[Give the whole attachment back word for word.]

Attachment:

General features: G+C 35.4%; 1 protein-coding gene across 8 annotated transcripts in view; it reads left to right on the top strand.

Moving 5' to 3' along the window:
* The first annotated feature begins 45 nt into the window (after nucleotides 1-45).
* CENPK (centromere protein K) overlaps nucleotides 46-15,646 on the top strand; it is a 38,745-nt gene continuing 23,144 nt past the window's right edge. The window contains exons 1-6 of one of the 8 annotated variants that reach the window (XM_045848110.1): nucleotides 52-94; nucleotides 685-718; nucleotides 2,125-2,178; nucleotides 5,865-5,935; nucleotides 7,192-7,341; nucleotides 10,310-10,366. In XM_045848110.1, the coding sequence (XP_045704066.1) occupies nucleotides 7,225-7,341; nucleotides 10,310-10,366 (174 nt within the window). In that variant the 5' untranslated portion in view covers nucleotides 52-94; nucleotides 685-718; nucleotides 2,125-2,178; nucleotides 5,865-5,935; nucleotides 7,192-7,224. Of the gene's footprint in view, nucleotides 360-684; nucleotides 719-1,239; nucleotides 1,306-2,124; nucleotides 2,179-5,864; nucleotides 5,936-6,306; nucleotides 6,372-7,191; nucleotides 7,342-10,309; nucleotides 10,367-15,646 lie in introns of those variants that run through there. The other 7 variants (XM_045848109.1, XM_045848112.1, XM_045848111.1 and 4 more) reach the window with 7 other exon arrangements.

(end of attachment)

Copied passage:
General features: G+C 35.4%; 1 protein-coding gene across 8 annotated transcripts in view; it reads left to right on the top strand.

Moving 5' to 3' along the window:
* The first annotated feature begins 45 nt into the window (after nucleotides 1-45).
* CENPK (centromere protein K) overlaps nucleotides 46-15,646 on the top strand; it is a 38,745-nt gene continuing 23,144 nt past the window's right edge. The window contains exons 1-6 of one of the 8 annotated variants that reach the window (XM_045848110.1): nucleotides 52-94; nucleotides 685-718; nucleotides 2,125-2,178; nucleotides 5,865-5,935; nucleotides 7,192-7,341; nucleotides 10,310-10,366. In XM_045848110.1, the coding sequence (XP_045704066.1) occupies nucleotides 7,225-7,341; nucleotides 10,310-10,366 (174 nt within the window). In that variant the 5' untranslated portion in view covers nucleotides 52-94; nucleotides 685-718; nucleotides 2,125-2,178; nucleotides 5,865-5,935; nucleotides 7,192-7,224. Of the gene's footprint in view, nucleotides 360-684; nucleotides 719-1,239; nucleotides 1,306-2,124; nucleotides 2,179-5,864; nucleotides 5,936-6,306; nucleotides 6,372-7,191; nucleotides 7,342-10,309; nucleotides 10,367-15,646 lie in introns of those variants that run through there. The other 7 variants (XM_045848109.1, XM_045848112.1, XM_045848111.1 and 4 more) reach the window with 7 other exon arrangements.